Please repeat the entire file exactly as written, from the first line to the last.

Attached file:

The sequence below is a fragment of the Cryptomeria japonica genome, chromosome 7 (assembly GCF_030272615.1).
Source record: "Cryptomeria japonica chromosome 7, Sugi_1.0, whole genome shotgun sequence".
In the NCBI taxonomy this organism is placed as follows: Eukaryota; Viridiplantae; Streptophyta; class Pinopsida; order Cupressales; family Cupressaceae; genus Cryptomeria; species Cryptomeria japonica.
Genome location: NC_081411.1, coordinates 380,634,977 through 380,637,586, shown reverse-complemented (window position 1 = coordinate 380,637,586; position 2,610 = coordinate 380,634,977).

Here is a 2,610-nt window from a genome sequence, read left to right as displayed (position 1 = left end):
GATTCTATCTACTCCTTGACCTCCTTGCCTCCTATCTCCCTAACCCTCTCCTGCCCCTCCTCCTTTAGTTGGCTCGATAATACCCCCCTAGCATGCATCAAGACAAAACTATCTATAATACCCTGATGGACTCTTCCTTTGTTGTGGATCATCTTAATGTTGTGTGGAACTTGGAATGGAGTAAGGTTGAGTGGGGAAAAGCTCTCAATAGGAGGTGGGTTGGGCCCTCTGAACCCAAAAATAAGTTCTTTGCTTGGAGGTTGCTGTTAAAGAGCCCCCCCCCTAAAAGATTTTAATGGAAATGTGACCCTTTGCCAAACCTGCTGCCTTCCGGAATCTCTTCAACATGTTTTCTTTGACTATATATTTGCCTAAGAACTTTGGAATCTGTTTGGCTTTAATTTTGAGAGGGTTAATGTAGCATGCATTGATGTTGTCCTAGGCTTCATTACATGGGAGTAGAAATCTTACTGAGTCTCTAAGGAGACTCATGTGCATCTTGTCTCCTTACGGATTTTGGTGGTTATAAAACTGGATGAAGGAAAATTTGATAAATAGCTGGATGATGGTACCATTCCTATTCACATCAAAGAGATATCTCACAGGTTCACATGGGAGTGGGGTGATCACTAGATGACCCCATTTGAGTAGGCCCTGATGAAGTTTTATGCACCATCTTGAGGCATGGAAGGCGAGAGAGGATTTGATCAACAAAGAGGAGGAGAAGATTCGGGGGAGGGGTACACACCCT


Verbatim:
The sequence below is a fragment of the Cryptomeria japonica genome, chromosome 7 (assembly GCF_030272615.1).
Source record: "Cryptomeria japonica chromosome 7, Sugi_1.0, whole genome shotgun sequence".
In the NCBI taxonomy this organism is placed as follows: Eukaryota; Viridiplantae; Streptophyta; class Pinopsida; order Cupressales; family Cupressaceae; genus Cryptomeria; species Cryptomeria japonica.
Genome location: NC_081411.1, coordinates 380,634,977 through 380,637,586, shown reverse-complemented (window position 1 = coordinate 380,637,586; position 2,610 = coordinate 380,634,977).

Here is a 2,610-nt window from a genome sequence, read left to right as displayed (position 1 = left end):
GATTCTATCTACTCCTTGACCTCCTTGCCTCCTATCTCCCTAACCCTCTCCTGCCCCTCCTCCTTTAGTTGGCTCGATAATACCCCCCTAGCATGCATCAAGACAAAACTATCTATAATACCCTGATGGACTCTTCCTTTGTTGTGGATCATCTTAATGTTGTGTGGAACTTGGAATGGAGTAAGGTTGAGTGGGGAAAAGCTCTCAATAGGAGGTGGGTTGGGCCCTCTGAACCCAAAAATAAGTTCTTTGCTTGGAGGTTGCTGTTAAAGAGCCCCCCCCCTAAAAGATTTTAATGGAAATGTGACCCTTTGCCAAACCTGCTGCCTTCCGGAATCTCTTCAACATGTTTTCTTTGACTATATATTTGCCTAAGAACTTTGGAATCTGTTTGGCTTTAATTTTGAGAGGGTTAATGTAGCATGCATTGATGTTGTCCTAGGCTTCATTACATGGGAGTAGAAATCTTACTGAGTCTCTAAGGAGACTCATGTGCATCTTGTCTCCTTACGGATTTTGGTGGTTATAAAACTGGATGAAGGAAAATTTGATAAATAGCTGGATGATGGTACCATTCCTATTCACATCAAAGAGATATCTCACAGGTTCACATGGGAGTGGGGTGATCACTAGATGACCCCATTTGAGTAGGCCCTGATGAAGTTTTATGCACCATCTTGAGGCATGGAAGGCGAGAGAGGATTTGATCAACAAAGAGGAGGAGAAGATTCGGGGGAGGGGTACACACCCT